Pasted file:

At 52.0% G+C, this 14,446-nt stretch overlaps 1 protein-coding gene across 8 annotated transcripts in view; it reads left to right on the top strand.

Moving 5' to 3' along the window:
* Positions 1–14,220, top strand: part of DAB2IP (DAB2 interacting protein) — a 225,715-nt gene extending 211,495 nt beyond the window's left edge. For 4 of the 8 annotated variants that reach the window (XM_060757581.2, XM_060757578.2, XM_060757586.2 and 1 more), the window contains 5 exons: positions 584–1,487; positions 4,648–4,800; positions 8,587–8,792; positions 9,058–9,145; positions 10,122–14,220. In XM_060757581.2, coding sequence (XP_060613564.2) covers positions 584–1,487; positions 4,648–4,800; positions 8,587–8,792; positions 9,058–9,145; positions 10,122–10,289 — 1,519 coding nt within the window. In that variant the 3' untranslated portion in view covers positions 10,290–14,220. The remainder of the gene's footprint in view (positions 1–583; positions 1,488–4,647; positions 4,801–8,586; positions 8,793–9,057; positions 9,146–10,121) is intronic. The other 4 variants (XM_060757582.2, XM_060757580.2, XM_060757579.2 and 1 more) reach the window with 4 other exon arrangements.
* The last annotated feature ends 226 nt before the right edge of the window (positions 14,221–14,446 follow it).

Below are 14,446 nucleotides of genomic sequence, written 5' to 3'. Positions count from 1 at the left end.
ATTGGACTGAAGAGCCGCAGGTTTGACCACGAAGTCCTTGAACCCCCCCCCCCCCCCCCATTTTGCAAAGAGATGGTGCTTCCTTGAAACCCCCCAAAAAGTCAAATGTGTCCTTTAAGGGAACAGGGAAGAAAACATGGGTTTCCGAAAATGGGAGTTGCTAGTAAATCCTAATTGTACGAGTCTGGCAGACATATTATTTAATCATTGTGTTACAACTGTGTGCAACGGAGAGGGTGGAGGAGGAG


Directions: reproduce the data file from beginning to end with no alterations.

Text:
At 52.0% G+C, this 14,446-nt stretch overlaps 1 protein-coding gene across 8 annotated transcripts in view; it reads left to right on the top strand.

Moving 5' to 3' along the window:
* Positions 1–14,220, top strand: part of DAB2IP (DAB2 interacting protein) — a 225,715-nt gene extending 211,495 nt beyond the window's left edge. For 4 of the 8 annotated variants that reach the window (XM_060757581.2, XM_060757578.2, XM_060757586.2 and 1 more), the window contains 5 exons: positions 584–1,487; positions 4,648–4,800; positions 8,587–8,792; positions 9,058–9,145; positions 10,122–14,220. In XM_060757581.2, coding sequence (XP_060613564.2) covers positions 584–1,487; positions 4,648–4,800; positions 8,587–8,792; positions 9,058–9,145; positions 10,122–10,289 — 1,519 coding nt within the window. In that variant the 3' untranslated portion in view covers positions 10,290–14,220. The remainder of the gene's footprint in view (positions 1–583; positions 1,488–4,647; positions 4,801–8,586; positions 8,793–9,057; positions 9,146–10,121) is intronic. The other 4 variants (XM_060757582.2, XM_060757580.2, XM_060757579.2 and 1 more) reach the window with 4 other exon arrangements.
* The last annotated feature ends 226 nt before the right edge of the window (positions 14,221–14,446 follow it).

Below are 14,446 nucleotides of genomic sequence, written 5' to 3'. Positions count from 1 at the left end.
ATTGGACTGAAGAGCCGCAGGTTTGACCACGAAGTCCTTGAACCCCCCCCCCCCCCCCCATTTTGCAAAGAGATGGTGCTTCCTTGAAACCCCCCAAAAAGTCAAATGTGTCCTTTAAGGGAACAGGGAAGAAAACATGGGTTTCCGAAAATGGGAGTTGCTAGTAAATCCTAATTGTACGAGTCTGGCAGACATATTATTTAATCATTGTGTTACAACTGTGTGCAACGGAGAGGGTGGAGGAGGAG